But what if physicians are already using placebos widely in practice? Setting aside the ethical issues for now, widespread placebo usage might suggest that physicians believe that placebos are effective treatments. And that’s the impression you may have had if you skimmed the medical headlines last week:

97 percent of UK doctors have given placebos to patients at least once said the press release

Doctors like to ‘sugar the pill’ said The Express

Most doctors prescribe placebos – said The Telegraph

Probing the power of placebos – The Globe and Mail

All of this comes from survey published published in PLOS ONE last week, Placebo Use in the United Kingdom: Results from a National Survey of Primary Care Practitioners. Before diving into the findings, let’s consider the context of placebo use – not in clinical trials, but in the real world.

Is it a placebo in the eye of the prescriber?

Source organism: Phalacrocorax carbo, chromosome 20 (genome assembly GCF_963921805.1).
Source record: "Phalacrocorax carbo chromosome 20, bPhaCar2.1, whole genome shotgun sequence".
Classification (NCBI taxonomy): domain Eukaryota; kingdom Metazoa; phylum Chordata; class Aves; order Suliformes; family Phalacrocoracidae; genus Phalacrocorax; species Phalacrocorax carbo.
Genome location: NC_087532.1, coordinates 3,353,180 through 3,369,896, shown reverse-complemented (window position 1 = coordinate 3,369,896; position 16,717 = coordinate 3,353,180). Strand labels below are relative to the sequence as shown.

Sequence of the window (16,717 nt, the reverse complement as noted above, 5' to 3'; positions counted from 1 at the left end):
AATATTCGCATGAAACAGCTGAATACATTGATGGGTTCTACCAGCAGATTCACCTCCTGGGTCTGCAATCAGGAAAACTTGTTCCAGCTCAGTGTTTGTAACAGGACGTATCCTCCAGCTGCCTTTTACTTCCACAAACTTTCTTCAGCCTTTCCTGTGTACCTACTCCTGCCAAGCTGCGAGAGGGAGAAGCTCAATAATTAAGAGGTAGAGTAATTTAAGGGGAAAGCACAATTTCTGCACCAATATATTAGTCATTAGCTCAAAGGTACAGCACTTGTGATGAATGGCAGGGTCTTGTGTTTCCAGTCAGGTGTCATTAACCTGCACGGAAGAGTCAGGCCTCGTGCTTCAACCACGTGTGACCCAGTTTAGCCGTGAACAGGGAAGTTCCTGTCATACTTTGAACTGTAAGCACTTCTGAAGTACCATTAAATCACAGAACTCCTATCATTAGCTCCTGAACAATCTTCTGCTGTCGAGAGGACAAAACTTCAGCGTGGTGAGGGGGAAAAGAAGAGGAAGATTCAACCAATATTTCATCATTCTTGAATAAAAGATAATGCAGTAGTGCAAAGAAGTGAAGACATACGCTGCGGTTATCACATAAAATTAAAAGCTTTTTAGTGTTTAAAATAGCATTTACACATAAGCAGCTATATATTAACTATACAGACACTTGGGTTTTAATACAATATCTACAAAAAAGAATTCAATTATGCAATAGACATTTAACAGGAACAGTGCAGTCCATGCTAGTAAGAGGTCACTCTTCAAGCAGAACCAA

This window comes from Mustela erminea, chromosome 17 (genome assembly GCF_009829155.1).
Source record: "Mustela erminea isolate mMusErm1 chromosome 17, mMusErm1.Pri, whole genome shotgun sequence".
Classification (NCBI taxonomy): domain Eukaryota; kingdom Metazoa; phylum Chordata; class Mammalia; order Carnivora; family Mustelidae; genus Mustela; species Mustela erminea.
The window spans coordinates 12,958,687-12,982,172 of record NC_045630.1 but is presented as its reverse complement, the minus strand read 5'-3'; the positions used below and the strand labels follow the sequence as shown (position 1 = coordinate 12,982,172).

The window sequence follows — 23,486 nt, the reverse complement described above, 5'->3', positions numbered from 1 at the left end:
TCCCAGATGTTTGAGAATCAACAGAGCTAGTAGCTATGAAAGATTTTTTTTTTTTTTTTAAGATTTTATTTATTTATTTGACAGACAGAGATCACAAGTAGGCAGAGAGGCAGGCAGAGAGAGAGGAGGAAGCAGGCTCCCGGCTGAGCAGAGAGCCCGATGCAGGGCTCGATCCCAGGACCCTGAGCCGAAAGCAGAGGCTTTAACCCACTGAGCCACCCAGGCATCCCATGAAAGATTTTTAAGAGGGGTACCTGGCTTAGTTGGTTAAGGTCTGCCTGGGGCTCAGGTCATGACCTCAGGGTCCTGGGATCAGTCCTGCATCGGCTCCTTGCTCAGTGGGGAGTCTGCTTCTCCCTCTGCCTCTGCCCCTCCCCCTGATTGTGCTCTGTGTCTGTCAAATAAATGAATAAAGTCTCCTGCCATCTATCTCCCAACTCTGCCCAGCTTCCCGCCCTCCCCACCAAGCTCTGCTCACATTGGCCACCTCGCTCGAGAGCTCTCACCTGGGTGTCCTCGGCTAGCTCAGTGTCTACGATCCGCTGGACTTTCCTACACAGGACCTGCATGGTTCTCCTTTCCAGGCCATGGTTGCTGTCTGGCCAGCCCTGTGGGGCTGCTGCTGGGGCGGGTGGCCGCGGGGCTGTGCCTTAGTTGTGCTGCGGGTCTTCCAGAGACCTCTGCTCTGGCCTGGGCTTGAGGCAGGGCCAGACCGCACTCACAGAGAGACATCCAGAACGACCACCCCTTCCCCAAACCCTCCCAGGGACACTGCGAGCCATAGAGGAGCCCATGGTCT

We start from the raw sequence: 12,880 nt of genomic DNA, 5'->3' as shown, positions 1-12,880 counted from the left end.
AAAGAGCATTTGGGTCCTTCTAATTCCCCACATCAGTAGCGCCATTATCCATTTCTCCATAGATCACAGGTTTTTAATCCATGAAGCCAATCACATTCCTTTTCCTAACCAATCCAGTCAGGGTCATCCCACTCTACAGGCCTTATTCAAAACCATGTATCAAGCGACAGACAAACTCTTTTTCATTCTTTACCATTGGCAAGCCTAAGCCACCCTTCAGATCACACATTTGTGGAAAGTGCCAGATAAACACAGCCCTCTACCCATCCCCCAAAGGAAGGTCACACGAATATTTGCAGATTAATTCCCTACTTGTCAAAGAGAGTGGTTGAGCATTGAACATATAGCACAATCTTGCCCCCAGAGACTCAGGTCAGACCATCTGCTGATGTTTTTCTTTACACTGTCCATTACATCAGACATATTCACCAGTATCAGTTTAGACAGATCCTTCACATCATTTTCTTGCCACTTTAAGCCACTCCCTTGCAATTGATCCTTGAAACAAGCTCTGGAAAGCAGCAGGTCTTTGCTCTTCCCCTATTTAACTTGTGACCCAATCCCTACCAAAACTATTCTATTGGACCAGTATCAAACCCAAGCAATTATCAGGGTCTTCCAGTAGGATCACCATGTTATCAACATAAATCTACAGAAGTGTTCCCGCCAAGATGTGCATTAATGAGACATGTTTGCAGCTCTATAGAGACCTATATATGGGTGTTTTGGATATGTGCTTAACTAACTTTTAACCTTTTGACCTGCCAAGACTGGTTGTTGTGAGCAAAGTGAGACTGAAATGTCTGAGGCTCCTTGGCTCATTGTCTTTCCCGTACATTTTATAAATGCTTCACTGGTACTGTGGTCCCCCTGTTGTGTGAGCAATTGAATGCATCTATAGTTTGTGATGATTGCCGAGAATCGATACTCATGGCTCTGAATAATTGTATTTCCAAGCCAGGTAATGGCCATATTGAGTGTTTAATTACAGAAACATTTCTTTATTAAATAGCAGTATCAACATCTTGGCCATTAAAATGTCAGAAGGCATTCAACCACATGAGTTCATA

The deliberate use of inert therapies in medicine is not a new topic and has been covered before at SBM. Like other contributors to this blog, I find the idea of actively prescribing placebos to be both unethical and highly paternalistic. Why jeopardize patient trust? Back in 2011 I summarized the evidence on the prevalence of placebo prescribing. But to understand the data we need to define “placebo” when it’s being used outside a clinical trial. Not every placebo is a sugar pill, and not every placebo is used with “placebo” intent. There are two forms of placebo in routine medical use: “Pure” placebos are truly inert: they contain no medicinal ingredients. These are the sugar pills, saline injections, and most homeopathic “remedies”. They’re the products we used in clinical trials when it’s “placebo-controlled.” “Impure” placebos, on the other hand, actually contain medicinal ingredients, but are ineffective for the condition being treated. This could be because of a sub-therapeutic dose, or the active ingredient has no effectiveness against the condition being treated (e.g., antibiotics for viral infections). We don’t use impure placebos in clinical trials, as there’s the risk it could cause its own effects or adverse events. Pure or impure, a placebo must be ineffective for the condition being treated – otherwise it’s not a placebo.